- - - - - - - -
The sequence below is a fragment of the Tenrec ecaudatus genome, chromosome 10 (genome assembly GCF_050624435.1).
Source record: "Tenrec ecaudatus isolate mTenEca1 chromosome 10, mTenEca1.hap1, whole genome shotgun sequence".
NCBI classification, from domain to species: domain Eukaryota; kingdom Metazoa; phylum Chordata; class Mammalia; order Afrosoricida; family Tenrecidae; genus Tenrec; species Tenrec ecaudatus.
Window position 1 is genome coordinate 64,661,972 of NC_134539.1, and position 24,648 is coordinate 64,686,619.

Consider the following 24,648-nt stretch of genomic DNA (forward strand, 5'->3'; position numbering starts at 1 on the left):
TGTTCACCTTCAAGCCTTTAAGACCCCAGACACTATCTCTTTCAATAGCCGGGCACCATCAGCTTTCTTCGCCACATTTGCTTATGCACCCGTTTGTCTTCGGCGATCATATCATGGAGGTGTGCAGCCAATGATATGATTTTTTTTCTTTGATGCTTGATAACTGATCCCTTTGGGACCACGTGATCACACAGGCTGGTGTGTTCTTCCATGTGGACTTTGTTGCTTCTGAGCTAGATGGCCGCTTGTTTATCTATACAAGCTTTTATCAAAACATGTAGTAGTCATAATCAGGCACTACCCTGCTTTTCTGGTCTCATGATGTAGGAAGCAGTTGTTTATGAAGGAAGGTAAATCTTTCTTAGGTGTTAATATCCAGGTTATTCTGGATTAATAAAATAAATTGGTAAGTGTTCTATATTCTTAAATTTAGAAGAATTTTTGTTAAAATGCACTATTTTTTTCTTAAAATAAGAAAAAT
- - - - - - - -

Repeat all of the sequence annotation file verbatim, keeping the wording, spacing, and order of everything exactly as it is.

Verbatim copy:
The sequence below is a fragment of the Tenrec ecaudatus genome, chromosome 10 (genome assembly GCF_050624435.1).
Source record: "Tenrec ecaudatus isolate mTenEca1 chromosome 10, mTenEca1.hap1, whole genome shotgun sequence".
NCBI classification, from domain to species: domain Eukaryota; kingdom Metazoa; phylum Chordata; class Mammalia; order Afrosoricida; family Tenrecidae; genus Tenrec; species Tenrec ecaudatus.
Window position 1 is genome coordinate 64,661,972 of NC_134539.1, and position 24,648 is coordinate 64,686,619.

Consider the following 24,648-nt stretch of genomic DNA (forward strand, 5'->3'; position numbering starts at 1 on the left):
TGTTCACCTTCAAGCCTTTAAGACCCCAGACACTATCTCTTTCAATAGCCGGGCACCATCAGCTTTCTTCGCCACATTTGCTTATGCACCCGTTTGTCTTCGGCGATCATATCATGGAGGTGTGCAGCCAATGATATGATTTTTTTTCTTTGATGCTTGATAACTGATCCCTTTGGGACCACGTGATCACACAGGCTGGTGTGTTCTTCCATGTGGACTTTGTTGCTTCTGAGCTAGATGGCCGCTTGTTTATCTATACAAGCTTTTATCAAAACATGTAGTAGTCATAATCAGGCACTACCCTGCTTTTCTGGTCTCATGATGTAGGAAGCAGTTGTTTATGAAGGAAGGTAAATCTTTCTTAGGTGTTAATATCCAGGTTATTCTGGATTAATAAAATAAATTGGTAAGTGTTCTATATTCTTAAATTTAGAAGAATTTTTGTTAAAATGCACTATTTTTTTCTTAAAATAAGAAAAAT